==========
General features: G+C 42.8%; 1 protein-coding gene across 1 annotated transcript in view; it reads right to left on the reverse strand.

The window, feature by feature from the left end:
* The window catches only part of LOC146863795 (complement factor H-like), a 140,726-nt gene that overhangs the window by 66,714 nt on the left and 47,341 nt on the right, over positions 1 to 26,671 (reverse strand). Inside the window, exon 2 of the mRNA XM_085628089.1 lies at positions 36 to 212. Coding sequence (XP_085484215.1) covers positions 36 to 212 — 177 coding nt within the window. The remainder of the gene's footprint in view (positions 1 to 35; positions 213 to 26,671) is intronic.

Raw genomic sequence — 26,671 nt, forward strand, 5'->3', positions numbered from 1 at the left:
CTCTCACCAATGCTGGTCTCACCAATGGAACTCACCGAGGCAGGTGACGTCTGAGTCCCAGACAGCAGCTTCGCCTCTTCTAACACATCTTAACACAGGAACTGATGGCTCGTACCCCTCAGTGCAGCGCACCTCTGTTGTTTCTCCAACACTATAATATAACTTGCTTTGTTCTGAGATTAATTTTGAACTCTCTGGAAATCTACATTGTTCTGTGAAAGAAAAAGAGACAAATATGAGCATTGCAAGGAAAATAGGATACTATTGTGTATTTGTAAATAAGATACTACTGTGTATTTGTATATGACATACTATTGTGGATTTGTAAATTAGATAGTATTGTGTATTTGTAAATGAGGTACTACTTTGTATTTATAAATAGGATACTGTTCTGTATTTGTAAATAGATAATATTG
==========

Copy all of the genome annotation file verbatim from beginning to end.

General features: G+C 42.8%; 1 protein-coding gene across 1 annotated transcript in view; it reads right to left on the reverse strand.

The window, feature by feature from the left end:
* The window catches only part of LOC146863795 (complement factor H-like), a 140,726-nt gene that overhangs the window by 66,714 nt on the left and 47,341 nt on the right, over positions 1 to 26,671 (reverse strand). Inside the window, exon 2 of the mRNA XM_085628089.1 lies at positions 36 to 212. Coding sequence (XP_085484215.1) covers positions 36 to 212 — 177 coding nt within the window. The remainder of the gene's footprint in view (positions 1 to 35; positions 213 to 26,671) is intronic.

Raw genomic sequence — 26,671 nt, forward strand, 5'->3', positions numbered from 1 at the left:
CTCTCACCAATGCTGGTCTCACCAATGGAACTCACCGAGGCAGGTGACGTCTGAGTCCCAGACAGCAGCTTCGCCTCTTCTAACACATCTTAACACAGGAACTGATGGCTCGTACCCCTCAGTGCAGCGCACCTCTGTTGTTTCTCCAACACTATAATATAACTTGCTTTGTTCTGAGATTAATTTTGAACTCTCTGGAAATCTACATTGTTCTGTGAAAGAAAAAGAGACAAATATGAGCATTGCAAGGAAAATAGGATACTATTGTGTATTTGTAAATAAGATACTACTGTGTATTTGTATATGACATACTATTGTGGATTTGTAAATTAGATAGTATTGTGTATTTGTAAATGAGGTACTACTTTGTATTTATAAATAGGATACTGTTCTGTATTTGTAAATAGATAATATTG